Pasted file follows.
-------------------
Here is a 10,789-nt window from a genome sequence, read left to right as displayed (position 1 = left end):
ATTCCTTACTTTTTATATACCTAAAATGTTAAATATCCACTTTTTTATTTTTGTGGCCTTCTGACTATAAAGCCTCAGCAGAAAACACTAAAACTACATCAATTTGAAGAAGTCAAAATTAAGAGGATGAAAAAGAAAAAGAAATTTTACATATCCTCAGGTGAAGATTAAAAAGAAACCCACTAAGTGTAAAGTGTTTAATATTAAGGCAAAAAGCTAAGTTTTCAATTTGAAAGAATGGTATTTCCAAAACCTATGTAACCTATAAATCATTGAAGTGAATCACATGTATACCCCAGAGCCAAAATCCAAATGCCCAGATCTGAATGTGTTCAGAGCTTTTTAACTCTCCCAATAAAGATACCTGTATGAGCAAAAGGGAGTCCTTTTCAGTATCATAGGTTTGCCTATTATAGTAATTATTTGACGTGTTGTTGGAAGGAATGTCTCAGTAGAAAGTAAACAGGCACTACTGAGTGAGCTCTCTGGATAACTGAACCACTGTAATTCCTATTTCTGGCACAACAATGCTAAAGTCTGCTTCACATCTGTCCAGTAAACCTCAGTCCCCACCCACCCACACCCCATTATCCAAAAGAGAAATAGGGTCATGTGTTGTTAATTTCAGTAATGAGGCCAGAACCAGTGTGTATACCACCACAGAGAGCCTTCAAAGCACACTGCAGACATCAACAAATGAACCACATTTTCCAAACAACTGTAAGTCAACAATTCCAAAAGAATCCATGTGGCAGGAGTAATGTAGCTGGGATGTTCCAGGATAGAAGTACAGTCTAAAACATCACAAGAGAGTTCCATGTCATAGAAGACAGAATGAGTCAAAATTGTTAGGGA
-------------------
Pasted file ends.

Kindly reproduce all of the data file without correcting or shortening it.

Here is a 10,789-nt window from a genome sequence, read left to right as displayed (position 1 = left end):
ATTCCTTACTTTTTATATACCTAAAATGTTAAATATCCACTTTTTTATTTTTGTGGCCTTCTGACTATAAAGCCTCAGCAGAAAACACTAAAACTACATCAATTTGAAGAAGTCAAAATTAAGAGGATGAAAAAGAAAAAGAAATTTTACATATCCTCAGGTGAAGATTAAAAAGAAACCCACTAAGTGTAAAGTGTTTAATATTAAGGCAAAAAGCTAAGTTTTCAATTTGAAAGAATGGTATTTCCAAAACCTATGTAACCTATAAATCATTGAAGTGAATCACATGTATACCCCAGAGCCAAAATCCAAATGCCCAGATCTGAATGTGTTCAGAGCTTTTTAACTCTCCCAATAAAGATACCTGTATGAGCAAAAGGGAGTCCTTTTCAGTATCATAGGTTTGCCTATTATAGTAATTATTTGACGTGTTGTTGGAAGGAATGTCTCAGTAGAAAGTAAACAGGCACTACTGAGTGAGCTCTCTGGATAACTGAACCACTGTAATTCCTATTTCTGGCACAACAATGCTAAAGTCTGCTTCACATCTGTCCAGTAAACCTCAGTCCCCACCCACCCACACCCCATTATCCAAAAGAGAAATAGGGTCATGTGTTGTTAATTTCAGTAATGAGGCCAGAACCAGTGTGTATACCACCACAGAGAGCCTTCAAAGCACACTGCAGACATCAACAAATGAACCACATTTTCCAAACAACTGTAAGTCAACAATTCCAAAAGAATCCATGTGGCAGGAGTAATGTAGCTGGGATGTTCCAGGATAGAAGTACAGTCTAAAACATCACAAGAGAGTTCCATGTCATAGAAGACAGAATGAGTCAAAATTGTTAGGGA